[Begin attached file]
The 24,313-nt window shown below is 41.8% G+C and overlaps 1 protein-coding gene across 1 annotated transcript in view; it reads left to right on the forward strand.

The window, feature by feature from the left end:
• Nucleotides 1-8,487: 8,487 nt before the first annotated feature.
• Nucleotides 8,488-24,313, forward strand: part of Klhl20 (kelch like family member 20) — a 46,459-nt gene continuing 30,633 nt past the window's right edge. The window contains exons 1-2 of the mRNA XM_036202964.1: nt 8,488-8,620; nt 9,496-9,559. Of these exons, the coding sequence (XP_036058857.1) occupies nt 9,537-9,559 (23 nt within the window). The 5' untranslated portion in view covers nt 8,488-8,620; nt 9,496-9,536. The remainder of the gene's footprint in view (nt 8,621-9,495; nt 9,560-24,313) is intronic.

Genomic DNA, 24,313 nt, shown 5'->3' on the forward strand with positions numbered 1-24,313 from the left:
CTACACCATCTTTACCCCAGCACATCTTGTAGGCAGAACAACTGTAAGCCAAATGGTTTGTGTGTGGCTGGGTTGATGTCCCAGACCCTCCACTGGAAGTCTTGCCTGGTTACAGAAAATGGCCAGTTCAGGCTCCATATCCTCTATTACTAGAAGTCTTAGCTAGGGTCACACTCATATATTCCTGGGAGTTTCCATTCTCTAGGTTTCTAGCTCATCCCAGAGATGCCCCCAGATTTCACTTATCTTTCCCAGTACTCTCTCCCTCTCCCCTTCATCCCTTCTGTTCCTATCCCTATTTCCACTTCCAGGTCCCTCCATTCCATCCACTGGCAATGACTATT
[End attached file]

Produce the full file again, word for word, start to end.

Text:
The 24,313-nt window shown below is 41.8% G+C and overlaps 1 protein-coding gene across 1 annotated transcript in view; it reads left to right on the forward strand.

The window, feature by feature from the left end:
• Nucleotides 1-8,487: 8,487 nt before the first annotated feature.
• Nucleotides 8,488-24,313, forward strand: part of Klhl20 (kelch like family member 20) — a 46,459-nt gene continuing 30,633 nt past the window's right edge. The window contains exons 1-2 of the mRNA XM_036202964.1: nt 8,488-8,620; nt 9,496-9,559. Of these exons, the coding sequence (XP_036058857.1) occupies nt 9,537-9,559 (23 nt within the window). The 5' untranslated portion in view covers nt 8,488-8,620; nt 9,496-9,536. The remainder of the gene's footprint in view (nt 8,621-9,495; nt 9,560-24,313) is intronic.

Genomic DNA, 24,313 nt, shown 5'->3' on the forward strand with positions numbered 1-24,313 from the left:
CTACACCATCTTTACCCCAGCACATCTTGTAGGCAGAACAACTGTAAGCCAAATGGTTTGTGTGTGGCTGGGTTGATGTCCCAGACCCTCCACTGGAAGTCTTGCCTGGTTACAGAAAATGGCCAGTTCAGGCTCCATATCCTCTATTACTAGAAGTCTTAGCTAGGGTCACACTCATATATTCCTGGGAGTTTCCATTCTCTAGGTTTCTAGCTCATCCCAGAGATGCCCCCAGATTTCACTTATCTTTCCCAGTACTCTCTCCCTCTCCCCTTCATCCCTTCTGTTCCTATCCCTATTTCCACTTCCAGGTCCCTCCATTCCATCCACTGGCAATGACTATT